Newark mayoral candidates spar in education forum

By David Giambusso/The Star-Ledger 

Newark Mayoral Candidates left to right: Ras Baraka, Anibal Ramos, Jr., Darrin Sharif and Shavar Jeffries participate in an education debate at Science Park High School. (Saed Hindash/The Star-Ledger)

NEWARK — It was touted as a civil exchange of ideas over education, but it didn’t take long for Newark mayoral candidates to get into a political brawl that ranged from the budget to taxes to police.

The crowd of roughly 400 residents, parents, teachers and students made their presence known during the two-hour forum, cheering for their candidates and often booing those they did not support in the May 2014 election.

South Ward Councilman Ras Baraka and Shavar Jeffries shared the stage with North Ward Councilman Anibal Ramos and Central Ward Councilman Darrin Sharif but Jeffries and Baraka directed most of their attention towards each other in the two-hour exchange at Science Park High School.

Jeffries started, hitting Baraka over his performance as principal of Central High School.

“It is one of the worst performing high schools in the United States of America,” Jeffries said.

“It’s tough being the frontrunner because you get all the attacks,” Baraka responded. “Central was at the bottom of the list when I became principal, but it’s not at the bottom anymore.”

Moderator Marcia Brown, Rutgers-Newark’s Vice Chancellor for Student and Community Affairs, warned the candidates not to engage in personal attacks.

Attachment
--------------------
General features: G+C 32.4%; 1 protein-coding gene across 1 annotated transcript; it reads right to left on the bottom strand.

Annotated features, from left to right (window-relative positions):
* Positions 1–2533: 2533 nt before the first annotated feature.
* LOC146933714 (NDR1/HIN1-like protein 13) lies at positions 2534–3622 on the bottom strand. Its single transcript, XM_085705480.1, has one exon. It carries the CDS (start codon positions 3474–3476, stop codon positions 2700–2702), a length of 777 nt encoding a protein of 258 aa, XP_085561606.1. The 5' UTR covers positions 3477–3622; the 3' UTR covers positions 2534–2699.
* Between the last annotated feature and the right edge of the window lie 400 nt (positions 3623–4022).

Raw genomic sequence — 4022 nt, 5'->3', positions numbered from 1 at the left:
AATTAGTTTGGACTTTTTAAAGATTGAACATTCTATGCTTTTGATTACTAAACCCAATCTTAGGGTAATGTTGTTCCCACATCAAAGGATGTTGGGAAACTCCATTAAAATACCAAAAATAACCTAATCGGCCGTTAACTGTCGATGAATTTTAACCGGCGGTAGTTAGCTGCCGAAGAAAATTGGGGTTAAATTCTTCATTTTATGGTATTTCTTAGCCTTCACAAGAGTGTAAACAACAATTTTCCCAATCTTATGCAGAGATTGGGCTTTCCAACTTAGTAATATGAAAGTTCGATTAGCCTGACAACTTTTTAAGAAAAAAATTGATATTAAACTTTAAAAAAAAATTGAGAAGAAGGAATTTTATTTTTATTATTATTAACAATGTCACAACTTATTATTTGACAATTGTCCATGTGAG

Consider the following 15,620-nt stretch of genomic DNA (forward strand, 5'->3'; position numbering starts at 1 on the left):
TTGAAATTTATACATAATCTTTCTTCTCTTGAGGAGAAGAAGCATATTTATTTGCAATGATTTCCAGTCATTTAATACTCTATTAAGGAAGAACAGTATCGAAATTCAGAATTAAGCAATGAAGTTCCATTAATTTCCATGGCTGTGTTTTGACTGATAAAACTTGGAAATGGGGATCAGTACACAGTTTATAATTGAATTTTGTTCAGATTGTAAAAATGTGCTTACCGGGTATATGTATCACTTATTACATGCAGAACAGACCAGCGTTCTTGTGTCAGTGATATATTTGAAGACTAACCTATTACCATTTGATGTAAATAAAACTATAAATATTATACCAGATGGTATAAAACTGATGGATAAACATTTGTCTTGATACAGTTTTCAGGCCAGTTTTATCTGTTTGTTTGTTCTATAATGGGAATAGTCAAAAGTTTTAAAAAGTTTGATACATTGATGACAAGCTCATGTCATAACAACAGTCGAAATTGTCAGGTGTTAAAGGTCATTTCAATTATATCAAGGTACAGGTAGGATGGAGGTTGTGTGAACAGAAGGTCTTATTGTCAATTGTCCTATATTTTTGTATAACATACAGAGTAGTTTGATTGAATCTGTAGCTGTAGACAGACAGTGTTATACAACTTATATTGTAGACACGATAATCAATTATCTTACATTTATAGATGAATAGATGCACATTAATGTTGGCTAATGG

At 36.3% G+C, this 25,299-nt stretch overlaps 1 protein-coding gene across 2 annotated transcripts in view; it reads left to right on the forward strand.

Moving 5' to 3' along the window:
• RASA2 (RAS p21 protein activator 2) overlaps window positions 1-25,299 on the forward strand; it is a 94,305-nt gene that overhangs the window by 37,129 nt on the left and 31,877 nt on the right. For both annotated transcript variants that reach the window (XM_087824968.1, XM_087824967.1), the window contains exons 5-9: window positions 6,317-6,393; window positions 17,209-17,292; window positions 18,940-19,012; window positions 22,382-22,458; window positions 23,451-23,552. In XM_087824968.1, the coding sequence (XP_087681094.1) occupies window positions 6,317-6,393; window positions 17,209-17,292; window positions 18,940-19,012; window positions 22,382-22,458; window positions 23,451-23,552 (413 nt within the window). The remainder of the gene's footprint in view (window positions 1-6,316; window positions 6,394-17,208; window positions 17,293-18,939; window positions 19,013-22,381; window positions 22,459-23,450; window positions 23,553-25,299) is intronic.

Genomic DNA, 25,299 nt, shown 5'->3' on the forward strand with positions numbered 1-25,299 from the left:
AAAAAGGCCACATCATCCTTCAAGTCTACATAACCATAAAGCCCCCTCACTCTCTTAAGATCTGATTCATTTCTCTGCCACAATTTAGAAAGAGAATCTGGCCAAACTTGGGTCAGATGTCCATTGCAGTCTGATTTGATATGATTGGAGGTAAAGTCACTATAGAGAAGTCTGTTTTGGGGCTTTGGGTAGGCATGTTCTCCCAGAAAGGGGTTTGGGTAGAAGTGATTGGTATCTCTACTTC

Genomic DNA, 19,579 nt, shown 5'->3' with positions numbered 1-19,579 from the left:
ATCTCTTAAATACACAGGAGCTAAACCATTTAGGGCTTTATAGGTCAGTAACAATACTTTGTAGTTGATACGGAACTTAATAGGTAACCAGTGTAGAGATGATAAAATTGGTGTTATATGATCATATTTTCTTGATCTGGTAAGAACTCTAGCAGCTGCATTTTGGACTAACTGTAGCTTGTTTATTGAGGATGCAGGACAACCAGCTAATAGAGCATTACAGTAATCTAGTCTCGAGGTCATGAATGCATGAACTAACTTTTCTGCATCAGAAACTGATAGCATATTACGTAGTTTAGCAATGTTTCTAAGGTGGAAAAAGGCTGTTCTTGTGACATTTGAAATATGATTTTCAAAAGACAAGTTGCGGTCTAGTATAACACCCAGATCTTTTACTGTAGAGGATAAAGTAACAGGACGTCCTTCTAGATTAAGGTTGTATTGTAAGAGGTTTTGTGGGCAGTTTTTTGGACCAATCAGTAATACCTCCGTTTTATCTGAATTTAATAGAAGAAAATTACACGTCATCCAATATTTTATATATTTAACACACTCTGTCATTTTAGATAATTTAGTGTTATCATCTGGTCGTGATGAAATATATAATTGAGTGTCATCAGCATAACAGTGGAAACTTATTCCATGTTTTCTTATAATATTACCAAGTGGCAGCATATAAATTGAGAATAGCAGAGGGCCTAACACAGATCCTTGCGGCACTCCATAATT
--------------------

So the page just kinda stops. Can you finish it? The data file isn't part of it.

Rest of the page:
Baraka apologized, but added, “I got hit. I’m from Newark so I had to hit back.”

The debate, hosted by the Newark Trust for Education featured questions from residents, parents, students and organizers. The big issues centered around local control of schools, student safety, parent empowerment, and facility improvement of the district which serves roughly 38,000 students.

Newark schools have been under state control since 1995 and every candidate agreed they wanted a return to local control, but not everyone agreed on what that should look like.

“I look forward to the day when Newark has self-determination,” Ramos said advocating for a hybrid board of education with members appointed by the governor, the mayor and elected by residents.

Baraka called that idea “ridiculous” saying the whole board should be elected by residents.

“It’s hypocritical for us to say we should have local control and say we should have a hybrid,” Baraka said.

Sharif said that until Newark can guarantee the integrity of the board and the school system, Newark would languish under state control.

“Let’s be real, the state took the schools from us for very specific reasons,” he said. Indeed, the state cited a combination of corruption along with poor performance in their original decision to take over Newark’s schools..

Candidates all agreed the next mayor had to fight for funding to renovate old facilities and build new ones — funding they said was promised under former Gov. Jon Corzine and rolled back under Gov. Chris Christie.

“Every student in our city deserves a school as good as the one we’re in tonight,” Ramos said. Science Park is a new facility.

When the forum turned to the question of student safety, things got heated again. Jeffries used the opportunity to chide the three councilmembers who voted to raise taxes three years in a row and in 2010 voted to lay off roughly 170 cops, while not cutting their own staffs or salaries.

“The South Ward in particular is an absolute disaster right now,” Jeffries said, singling out Baraka. “Your fruit speaks louder than your words.”

Baraka agreed but said addressing rampant poverty, and not necessarily hiring more police, was the answer.

“Anybody here can point to the violence in the city,” he said.

Sharif defended the layoffs saying that without the pain of 2010 the city would have had to raise taxes by 32 percent.

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